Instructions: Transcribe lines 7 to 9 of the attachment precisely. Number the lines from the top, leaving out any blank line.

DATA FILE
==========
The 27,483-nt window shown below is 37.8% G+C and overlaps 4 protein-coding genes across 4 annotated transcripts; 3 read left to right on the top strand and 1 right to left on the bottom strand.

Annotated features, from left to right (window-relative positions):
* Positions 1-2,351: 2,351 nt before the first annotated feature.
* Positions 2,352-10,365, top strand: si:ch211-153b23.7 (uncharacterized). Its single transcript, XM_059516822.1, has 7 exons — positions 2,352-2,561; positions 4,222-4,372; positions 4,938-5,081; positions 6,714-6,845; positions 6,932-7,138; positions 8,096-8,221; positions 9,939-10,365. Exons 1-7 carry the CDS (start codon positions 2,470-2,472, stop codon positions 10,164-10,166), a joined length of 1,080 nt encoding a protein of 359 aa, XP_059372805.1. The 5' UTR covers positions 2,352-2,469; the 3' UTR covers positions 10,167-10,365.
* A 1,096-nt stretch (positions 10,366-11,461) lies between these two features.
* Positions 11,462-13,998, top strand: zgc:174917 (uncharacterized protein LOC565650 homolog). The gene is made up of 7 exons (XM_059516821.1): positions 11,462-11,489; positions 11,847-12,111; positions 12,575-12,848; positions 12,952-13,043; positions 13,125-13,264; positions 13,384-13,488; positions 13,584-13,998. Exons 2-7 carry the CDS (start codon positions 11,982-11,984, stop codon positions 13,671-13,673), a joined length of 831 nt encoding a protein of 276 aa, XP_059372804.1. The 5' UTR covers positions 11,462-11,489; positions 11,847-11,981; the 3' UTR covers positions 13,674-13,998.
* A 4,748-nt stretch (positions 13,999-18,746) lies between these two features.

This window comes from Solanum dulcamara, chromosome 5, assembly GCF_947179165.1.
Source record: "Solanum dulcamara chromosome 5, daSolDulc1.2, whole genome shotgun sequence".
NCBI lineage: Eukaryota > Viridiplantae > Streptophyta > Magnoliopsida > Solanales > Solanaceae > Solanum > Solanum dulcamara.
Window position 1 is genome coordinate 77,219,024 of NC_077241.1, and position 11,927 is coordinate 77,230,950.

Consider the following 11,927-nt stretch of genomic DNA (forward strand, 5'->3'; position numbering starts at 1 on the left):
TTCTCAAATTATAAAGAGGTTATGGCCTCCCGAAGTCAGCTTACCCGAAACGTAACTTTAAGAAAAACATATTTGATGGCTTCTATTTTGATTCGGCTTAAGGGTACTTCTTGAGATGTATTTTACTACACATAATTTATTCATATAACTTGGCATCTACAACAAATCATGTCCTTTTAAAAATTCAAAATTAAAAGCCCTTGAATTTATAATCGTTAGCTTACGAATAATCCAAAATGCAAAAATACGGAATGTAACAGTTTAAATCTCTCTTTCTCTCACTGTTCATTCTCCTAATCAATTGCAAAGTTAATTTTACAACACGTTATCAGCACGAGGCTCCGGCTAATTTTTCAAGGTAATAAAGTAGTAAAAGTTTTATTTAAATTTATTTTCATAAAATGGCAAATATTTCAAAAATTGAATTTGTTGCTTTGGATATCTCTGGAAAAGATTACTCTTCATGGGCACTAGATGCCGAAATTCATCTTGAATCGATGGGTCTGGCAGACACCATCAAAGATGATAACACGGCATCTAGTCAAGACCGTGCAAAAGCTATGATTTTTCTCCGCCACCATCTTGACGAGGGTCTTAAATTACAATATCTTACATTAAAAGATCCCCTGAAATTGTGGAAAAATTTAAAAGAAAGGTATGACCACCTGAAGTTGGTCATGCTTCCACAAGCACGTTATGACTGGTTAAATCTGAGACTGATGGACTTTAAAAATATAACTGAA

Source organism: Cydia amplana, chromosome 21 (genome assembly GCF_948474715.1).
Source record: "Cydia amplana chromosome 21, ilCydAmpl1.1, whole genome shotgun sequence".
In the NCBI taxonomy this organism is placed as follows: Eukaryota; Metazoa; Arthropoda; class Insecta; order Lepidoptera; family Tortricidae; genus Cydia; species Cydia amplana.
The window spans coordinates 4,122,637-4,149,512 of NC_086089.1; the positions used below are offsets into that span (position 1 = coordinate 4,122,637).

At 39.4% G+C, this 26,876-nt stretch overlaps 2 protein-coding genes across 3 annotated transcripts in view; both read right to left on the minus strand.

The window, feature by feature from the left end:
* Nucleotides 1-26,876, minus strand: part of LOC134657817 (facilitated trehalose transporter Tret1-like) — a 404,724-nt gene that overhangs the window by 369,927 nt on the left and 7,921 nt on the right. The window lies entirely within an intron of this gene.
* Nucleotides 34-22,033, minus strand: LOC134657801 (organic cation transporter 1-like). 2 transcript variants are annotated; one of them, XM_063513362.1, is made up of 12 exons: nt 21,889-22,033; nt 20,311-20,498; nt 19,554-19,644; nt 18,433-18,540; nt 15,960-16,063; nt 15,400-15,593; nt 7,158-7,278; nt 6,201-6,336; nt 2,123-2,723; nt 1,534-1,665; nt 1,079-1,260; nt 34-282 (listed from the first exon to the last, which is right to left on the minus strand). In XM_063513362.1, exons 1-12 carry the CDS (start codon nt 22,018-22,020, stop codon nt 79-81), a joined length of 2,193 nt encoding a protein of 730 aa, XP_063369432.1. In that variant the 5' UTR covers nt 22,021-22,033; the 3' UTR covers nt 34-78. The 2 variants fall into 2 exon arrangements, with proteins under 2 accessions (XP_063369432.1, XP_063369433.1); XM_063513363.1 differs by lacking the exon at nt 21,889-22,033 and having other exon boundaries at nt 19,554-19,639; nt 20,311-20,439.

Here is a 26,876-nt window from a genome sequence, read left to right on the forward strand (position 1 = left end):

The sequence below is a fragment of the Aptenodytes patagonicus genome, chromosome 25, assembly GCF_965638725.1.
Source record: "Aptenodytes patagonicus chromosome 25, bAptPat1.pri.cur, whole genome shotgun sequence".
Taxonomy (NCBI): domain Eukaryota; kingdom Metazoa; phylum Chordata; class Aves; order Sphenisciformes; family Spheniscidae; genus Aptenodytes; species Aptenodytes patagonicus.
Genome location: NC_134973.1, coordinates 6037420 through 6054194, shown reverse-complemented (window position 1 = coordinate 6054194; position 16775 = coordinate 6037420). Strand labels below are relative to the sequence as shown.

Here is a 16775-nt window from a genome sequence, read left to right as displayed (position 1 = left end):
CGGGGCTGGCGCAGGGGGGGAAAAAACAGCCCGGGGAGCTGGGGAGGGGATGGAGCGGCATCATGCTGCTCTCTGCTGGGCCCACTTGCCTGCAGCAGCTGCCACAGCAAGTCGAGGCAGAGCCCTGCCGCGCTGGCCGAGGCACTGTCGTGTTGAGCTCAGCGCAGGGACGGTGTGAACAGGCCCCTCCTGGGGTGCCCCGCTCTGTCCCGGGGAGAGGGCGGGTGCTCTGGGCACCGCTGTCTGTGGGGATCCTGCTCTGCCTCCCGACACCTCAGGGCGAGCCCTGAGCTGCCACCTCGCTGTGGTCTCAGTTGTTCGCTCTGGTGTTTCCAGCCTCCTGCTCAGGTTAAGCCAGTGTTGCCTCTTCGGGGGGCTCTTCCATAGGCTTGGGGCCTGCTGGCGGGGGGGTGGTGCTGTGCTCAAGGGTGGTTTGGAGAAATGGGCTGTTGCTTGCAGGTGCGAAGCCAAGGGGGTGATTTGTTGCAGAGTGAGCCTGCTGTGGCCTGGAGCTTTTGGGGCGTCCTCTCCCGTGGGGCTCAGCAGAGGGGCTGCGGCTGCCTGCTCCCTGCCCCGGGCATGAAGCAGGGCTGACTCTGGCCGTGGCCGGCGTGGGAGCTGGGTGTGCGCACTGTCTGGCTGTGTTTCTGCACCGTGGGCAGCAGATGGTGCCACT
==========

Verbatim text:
* A 4,748-nt stretch (positions 13,999-18,746) lies between these two features.

This window comes from Solanum dulcamara, chromosome 5, assembly GCF_947179165.1.
Source record: "Solanum dulcamara chromosome 5, daSolDulc1.2, whole genome shotgun sequence".